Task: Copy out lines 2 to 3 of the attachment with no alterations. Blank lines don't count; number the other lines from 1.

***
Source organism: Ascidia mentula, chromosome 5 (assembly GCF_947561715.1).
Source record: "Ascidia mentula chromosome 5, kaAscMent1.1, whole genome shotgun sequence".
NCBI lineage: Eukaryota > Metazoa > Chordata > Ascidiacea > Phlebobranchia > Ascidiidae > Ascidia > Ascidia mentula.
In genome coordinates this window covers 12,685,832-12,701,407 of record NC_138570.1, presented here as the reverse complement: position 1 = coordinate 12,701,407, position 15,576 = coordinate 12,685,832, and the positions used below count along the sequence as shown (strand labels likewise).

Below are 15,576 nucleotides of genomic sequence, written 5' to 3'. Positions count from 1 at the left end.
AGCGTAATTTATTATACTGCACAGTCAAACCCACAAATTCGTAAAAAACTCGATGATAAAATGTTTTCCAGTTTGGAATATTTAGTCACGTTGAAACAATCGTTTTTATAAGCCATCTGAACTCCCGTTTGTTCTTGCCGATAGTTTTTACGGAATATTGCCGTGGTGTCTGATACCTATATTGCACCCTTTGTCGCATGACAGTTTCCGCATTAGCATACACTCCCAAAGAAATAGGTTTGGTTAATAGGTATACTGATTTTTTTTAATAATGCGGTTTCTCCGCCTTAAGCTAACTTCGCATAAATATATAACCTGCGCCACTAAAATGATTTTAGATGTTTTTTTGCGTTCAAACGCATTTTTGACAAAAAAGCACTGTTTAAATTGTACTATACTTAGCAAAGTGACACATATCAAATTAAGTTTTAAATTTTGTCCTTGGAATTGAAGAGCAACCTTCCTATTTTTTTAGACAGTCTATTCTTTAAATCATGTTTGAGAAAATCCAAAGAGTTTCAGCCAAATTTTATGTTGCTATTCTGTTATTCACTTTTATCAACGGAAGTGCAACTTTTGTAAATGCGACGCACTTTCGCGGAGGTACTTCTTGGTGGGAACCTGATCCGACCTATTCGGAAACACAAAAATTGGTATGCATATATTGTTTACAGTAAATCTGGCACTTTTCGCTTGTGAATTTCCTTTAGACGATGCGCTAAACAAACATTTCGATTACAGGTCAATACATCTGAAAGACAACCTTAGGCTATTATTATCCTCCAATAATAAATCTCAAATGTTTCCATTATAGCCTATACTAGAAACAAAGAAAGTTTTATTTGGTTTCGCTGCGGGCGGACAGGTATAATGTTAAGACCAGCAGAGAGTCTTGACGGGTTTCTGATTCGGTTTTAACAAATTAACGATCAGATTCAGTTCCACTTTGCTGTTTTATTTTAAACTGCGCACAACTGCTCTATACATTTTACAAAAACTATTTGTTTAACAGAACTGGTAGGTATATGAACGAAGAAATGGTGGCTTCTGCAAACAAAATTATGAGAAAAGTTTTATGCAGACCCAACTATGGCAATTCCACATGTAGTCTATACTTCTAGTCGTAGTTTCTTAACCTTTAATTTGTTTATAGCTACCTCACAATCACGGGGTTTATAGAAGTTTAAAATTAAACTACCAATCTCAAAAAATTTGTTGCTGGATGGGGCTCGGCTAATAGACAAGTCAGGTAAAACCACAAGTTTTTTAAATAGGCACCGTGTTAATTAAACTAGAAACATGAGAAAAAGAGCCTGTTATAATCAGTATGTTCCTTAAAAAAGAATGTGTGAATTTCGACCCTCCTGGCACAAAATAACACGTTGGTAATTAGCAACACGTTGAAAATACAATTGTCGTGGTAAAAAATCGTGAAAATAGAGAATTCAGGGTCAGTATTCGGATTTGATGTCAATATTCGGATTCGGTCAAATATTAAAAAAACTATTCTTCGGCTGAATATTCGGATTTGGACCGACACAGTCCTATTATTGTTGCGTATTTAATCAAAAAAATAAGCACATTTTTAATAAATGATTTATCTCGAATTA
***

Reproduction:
Source record: "Ascidia mentula chromosome 5, kaAscMent1.1, whole genome shotgun sequence".
NCBI lineage: Eukaryota > Metazoa > Chordata > Ascidiacea > Phlebobranchia > Ascidiidae > Ascidia > Ascidia mentula.